To minimize liability resulting from the use of the apparatus 10 and to encourage users to file complaints without the fear of lawsuits, the program may require that the subject agree to a wavier of liability before proceeding. Specifically, step 510 may provide a summary of the complaint to the subject and then ask the subject whether it agrees not to pursue libel, slander or other legal actions resulting from use of the apparatus. The program may also monitor the subject's response to this request and store this information in the subject's performance record to rate the subject's cooperativeness. Additionally, the apparatus 10 does not disclose the actual names of the complainants to the subjects so that the complainants may remain anonymous. This further encourages users to file complaints with the apparatus.

If the subject refuses to agree to the waiver in step 510, the program ends or returns to the main menu screen. If the subject agrees to the waiver, the program retrieves the detailed complaint from the complaint data record in step 512 and allows the subject to review or download the complaint. The program then prompts the subject to respond to the complaint in step 514 and stores this response along with the complaint in the complaint data record.

The subject may respond to the complaint by entering information in one of the access terminals and e-mailing or transmitting the information to the central computer by way of the communications network or may mail or fax its response via conventional postal service mail or facsimile service. In the latter case, the response is optically scanned, optical character recognized, and transferred to the memory of central computer. Alternatively, the subject may provide an oral response to the complaint that is entered into the complaint handling apparatus by a voice recognition device. Finally, the program posts selected portions of the response along with the selected portions of the complaint in the public record as depicted by step 516.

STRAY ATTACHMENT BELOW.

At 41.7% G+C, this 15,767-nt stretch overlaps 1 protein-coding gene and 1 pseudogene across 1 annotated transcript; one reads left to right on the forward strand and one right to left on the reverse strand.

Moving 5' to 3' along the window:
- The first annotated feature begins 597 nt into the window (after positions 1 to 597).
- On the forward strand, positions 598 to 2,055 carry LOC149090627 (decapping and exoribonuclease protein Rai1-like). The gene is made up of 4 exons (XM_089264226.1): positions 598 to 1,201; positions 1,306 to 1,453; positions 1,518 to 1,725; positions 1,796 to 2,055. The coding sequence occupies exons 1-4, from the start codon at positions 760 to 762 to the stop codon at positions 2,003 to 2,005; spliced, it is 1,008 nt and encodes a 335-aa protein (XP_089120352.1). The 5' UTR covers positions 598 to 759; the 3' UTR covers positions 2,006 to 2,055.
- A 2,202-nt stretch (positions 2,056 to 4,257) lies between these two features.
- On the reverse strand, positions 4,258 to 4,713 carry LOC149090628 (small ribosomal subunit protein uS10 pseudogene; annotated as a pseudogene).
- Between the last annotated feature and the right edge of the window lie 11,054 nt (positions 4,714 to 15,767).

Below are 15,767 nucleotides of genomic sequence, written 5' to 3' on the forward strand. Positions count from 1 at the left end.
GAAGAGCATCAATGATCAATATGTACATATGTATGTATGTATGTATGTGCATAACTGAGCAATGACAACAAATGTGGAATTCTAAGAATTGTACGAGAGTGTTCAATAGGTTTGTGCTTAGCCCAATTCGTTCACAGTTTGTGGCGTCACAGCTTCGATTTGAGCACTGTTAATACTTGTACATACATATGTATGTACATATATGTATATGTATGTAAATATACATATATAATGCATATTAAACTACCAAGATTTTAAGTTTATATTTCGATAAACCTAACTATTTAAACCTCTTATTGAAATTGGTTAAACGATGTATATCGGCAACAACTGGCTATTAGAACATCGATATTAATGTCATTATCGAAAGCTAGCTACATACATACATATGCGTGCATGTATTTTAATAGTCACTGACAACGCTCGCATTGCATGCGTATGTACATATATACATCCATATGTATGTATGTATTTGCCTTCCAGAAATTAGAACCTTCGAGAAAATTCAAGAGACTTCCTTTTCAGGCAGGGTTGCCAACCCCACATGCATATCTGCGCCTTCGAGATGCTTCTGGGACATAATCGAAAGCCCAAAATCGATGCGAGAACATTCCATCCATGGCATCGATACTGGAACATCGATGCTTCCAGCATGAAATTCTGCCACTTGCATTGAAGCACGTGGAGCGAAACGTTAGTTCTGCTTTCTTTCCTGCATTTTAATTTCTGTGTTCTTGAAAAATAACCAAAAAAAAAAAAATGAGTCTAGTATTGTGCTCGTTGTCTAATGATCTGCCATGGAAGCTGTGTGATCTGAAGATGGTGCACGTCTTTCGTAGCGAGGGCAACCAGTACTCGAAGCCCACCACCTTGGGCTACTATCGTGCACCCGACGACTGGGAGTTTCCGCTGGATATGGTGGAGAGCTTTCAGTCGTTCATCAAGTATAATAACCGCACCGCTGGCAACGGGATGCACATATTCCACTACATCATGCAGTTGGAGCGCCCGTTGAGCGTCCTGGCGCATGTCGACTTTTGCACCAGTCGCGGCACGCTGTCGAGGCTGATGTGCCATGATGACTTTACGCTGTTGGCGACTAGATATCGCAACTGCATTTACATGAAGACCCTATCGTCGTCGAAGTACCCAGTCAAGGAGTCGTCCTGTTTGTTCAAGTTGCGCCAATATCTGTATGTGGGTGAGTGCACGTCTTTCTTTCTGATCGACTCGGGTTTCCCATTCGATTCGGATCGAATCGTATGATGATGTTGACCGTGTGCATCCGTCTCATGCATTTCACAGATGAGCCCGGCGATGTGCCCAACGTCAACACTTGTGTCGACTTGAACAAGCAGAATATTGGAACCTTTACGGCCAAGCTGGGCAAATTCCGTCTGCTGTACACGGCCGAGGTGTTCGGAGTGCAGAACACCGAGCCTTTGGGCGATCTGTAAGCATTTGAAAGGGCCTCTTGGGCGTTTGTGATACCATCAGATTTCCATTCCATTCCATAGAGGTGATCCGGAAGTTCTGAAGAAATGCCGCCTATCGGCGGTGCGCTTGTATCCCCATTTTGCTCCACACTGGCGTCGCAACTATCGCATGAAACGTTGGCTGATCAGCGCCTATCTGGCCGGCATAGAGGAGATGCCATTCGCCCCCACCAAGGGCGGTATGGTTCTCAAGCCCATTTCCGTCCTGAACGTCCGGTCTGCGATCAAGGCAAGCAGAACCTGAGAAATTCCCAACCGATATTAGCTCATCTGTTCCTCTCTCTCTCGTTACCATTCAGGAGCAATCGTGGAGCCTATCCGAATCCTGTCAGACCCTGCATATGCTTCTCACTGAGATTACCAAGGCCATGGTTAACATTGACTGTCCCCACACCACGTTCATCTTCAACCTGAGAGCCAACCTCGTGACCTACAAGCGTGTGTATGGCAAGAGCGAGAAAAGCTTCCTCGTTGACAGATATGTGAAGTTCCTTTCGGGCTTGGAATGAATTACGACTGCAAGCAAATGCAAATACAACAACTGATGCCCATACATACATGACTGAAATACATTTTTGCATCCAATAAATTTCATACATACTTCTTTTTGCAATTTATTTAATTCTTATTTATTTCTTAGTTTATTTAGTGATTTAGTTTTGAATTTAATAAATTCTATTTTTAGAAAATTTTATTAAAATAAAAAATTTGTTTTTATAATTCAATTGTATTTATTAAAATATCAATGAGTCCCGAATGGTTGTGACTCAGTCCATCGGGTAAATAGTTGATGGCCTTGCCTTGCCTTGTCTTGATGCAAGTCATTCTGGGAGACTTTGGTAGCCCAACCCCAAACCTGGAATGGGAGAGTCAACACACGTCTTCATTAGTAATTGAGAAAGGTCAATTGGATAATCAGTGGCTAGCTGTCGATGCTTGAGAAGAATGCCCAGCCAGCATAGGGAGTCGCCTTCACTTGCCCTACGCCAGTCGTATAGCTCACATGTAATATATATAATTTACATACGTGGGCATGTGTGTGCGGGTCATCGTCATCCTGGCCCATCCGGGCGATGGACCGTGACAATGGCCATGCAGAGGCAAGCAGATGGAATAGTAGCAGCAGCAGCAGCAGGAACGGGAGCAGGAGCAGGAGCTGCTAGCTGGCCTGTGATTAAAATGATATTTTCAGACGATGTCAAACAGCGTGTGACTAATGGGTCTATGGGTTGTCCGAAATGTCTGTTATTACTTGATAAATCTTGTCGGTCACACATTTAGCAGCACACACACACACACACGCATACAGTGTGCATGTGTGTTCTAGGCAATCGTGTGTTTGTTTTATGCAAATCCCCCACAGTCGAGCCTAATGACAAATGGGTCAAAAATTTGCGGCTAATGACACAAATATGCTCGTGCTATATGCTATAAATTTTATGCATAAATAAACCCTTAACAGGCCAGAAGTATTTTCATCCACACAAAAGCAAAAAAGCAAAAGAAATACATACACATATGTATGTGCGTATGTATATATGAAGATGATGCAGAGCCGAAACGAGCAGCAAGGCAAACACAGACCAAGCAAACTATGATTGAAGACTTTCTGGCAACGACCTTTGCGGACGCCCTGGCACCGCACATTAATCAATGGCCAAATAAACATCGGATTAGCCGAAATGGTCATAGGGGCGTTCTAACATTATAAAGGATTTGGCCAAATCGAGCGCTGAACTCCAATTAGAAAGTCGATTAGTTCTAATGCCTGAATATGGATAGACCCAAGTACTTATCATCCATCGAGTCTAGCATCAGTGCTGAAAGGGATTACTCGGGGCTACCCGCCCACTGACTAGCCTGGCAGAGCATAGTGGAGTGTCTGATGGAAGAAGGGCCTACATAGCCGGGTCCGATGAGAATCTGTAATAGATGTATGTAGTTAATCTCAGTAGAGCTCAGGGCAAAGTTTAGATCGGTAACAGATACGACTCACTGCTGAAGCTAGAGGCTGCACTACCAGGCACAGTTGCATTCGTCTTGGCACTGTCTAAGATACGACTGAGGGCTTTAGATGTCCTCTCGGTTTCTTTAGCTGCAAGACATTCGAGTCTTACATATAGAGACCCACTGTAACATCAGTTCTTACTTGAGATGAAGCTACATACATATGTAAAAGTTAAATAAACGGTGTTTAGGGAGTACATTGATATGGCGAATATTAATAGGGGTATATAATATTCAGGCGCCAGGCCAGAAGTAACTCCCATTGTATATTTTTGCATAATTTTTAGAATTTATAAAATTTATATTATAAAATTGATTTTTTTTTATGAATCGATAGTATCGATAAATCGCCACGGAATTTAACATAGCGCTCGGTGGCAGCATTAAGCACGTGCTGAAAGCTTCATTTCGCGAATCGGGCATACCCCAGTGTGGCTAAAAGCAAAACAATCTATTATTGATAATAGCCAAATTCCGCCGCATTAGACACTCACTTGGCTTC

If the user selected the "Remove a Complaint" option in step 212 of FIG. 2, the program moves to the steps illustrated in FIG. 6. This routine begins by providing the user instructions in step 600. The program then advances to step 602 which prompts the user to enter the "Complaint Resolved" password created for the particular complaint. As discussed above, the "Complaint Resolved" password is created by the complainant during complaint registration and is not disclosed to others so that only the complainant can remove a complaint from the public record portion of the central computer. In the preferred embodiment, step 504 prompts the complainant for his or her "Complaint Resolved" password by e-mail by sending an e-mail message to the complainant and prompting the complainant to send the "Complaint Resolved" password back to the central computer.

Step 604 determines whether the user entered the correct password. If the user did not, the program returns to step 602 to prompt the user to re-enter the "Complaint Resolved" password. The program may limit this loop to a predetermined number of attempts before disconnecting the user from the program. Once the user enters the correct password, the program removes the complaint and the associated response from the public record of the central computer in step 606. The program then notifies the subject that the complaint has been resolved to the complainant's satisfaction in step 608. This notification is preferably sent by e-mail to the complainant, but may also be sent by conventional postal service mail.

If the user selected the "Settle a Dispute" option in step 212 of FIG. 2, the program moves to the steps illustrated in FIG. 7. This routine begins in step 700 which provides instructions and allows the user to proceed by selecting one of the following options: "Negotiate the Complaint" to allow the user and subject to enter into private negotiations in an attempt to resolve the complaint; "Request a Judge/Jury" to allow either the user or subject to request intervention by a third party to resolve the dispute; "Automatic Negotiator" to allow the apparatus 10 to determine a resolution to the dispute; and "Appeal a Decision" to allow either part to appeal a decision that was rendered using either of the three previous settlement options.